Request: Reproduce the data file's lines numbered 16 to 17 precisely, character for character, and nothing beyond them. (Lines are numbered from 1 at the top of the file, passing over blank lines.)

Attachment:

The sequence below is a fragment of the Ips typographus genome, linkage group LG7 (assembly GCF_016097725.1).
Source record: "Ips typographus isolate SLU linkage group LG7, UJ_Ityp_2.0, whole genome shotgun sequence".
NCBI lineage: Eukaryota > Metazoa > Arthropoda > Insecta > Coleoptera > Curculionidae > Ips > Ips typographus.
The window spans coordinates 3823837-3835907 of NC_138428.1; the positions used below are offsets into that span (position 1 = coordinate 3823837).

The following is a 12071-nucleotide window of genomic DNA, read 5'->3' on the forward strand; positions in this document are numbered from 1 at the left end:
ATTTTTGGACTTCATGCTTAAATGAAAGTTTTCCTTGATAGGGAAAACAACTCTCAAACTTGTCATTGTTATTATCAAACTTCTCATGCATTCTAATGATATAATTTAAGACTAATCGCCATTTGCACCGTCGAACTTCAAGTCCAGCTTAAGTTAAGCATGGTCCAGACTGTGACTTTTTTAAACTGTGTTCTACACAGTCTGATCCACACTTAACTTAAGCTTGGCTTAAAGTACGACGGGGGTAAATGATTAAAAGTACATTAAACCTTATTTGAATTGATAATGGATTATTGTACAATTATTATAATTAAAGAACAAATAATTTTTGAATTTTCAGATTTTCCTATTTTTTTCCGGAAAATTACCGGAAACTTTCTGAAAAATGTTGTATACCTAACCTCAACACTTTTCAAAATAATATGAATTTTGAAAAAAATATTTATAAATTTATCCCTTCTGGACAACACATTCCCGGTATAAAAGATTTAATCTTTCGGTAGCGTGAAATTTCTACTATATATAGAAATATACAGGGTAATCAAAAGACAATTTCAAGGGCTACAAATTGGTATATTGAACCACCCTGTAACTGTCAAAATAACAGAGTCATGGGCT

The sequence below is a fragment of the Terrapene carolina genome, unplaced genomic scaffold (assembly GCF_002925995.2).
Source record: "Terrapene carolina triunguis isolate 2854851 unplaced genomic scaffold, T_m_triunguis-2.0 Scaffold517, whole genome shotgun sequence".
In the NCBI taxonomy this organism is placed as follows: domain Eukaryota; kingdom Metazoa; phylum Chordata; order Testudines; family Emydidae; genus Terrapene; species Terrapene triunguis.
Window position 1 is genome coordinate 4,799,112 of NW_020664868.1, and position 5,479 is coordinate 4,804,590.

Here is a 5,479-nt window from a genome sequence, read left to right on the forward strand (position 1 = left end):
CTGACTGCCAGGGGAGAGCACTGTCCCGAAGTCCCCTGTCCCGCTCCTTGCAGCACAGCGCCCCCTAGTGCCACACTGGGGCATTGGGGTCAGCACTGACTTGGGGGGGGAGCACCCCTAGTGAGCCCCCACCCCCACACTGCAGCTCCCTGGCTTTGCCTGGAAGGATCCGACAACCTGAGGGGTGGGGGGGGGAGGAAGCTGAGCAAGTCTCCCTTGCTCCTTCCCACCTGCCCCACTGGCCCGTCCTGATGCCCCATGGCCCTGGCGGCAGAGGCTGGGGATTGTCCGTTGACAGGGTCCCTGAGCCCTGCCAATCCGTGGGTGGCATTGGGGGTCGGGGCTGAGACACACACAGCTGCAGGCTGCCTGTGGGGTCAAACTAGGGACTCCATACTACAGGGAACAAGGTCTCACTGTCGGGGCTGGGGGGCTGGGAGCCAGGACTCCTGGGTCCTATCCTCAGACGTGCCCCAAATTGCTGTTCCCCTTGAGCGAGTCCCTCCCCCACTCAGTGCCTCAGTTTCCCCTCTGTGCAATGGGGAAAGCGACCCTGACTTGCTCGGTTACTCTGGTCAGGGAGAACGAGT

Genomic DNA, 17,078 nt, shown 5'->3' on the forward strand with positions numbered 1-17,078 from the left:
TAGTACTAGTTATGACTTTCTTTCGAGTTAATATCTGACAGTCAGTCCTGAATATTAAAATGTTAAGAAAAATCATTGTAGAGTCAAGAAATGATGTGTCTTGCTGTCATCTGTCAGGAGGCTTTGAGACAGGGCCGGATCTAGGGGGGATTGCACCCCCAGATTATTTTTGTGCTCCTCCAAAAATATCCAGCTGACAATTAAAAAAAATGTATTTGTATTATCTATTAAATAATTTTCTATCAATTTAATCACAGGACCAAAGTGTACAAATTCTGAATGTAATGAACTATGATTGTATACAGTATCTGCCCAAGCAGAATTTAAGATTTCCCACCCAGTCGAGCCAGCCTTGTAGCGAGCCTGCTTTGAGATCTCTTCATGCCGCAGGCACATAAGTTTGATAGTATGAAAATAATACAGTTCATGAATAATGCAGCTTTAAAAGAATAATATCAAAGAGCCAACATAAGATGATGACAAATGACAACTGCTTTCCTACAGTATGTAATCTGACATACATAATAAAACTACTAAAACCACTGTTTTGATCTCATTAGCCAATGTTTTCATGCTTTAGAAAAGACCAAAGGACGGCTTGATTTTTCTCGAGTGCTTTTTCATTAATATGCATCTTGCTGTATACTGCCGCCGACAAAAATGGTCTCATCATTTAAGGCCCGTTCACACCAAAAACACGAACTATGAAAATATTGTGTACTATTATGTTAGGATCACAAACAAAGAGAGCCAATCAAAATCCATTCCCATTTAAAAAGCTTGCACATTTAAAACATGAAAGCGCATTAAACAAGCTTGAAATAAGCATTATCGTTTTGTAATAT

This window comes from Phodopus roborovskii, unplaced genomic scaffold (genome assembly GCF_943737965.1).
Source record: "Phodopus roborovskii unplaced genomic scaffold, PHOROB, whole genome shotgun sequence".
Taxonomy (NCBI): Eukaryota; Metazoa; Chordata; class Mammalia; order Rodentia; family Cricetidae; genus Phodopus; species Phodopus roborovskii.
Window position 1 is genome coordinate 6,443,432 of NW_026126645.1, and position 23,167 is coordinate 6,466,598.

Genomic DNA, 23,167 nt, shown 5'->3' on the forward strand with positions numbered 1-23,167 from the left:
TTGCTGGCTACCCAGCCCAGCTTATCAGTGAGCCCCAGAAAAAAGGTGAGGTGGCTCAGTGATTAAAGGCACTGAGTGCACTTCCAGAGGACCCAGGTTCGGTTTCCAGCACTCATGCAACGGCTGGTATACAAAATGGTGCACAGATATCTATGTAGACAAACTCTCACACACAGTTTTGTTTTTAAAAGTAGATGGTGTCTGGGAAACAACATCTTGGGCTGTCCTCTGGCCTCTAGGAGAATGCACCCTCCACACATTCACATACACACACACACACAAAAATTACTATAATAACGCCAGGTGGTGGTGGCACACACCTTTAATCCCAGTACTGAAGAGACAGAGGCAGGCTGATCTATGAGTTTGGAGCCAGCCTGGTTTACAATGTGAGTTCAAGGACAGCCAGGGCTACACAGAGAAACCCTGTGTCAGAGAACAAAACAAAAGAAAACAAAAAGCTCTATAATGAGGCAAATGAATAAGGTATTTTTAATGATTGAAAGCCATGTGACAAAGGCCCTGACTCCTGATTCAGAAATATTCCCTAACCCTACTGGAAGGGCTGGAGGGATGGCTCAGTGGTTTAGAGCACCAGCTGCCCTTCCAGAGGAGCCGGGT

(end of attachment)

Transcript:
Source record: "Phodopus roborovskii unplaced genomic scaffold, PHOROB, whole genome shotgun sequence".
Taxonomy (NCBI): Eukaryota; Metazoa; Chordata; class Mammalia; order Rodentia; family Cricetidae; genus Phodopus; species Phodopus roborovskii.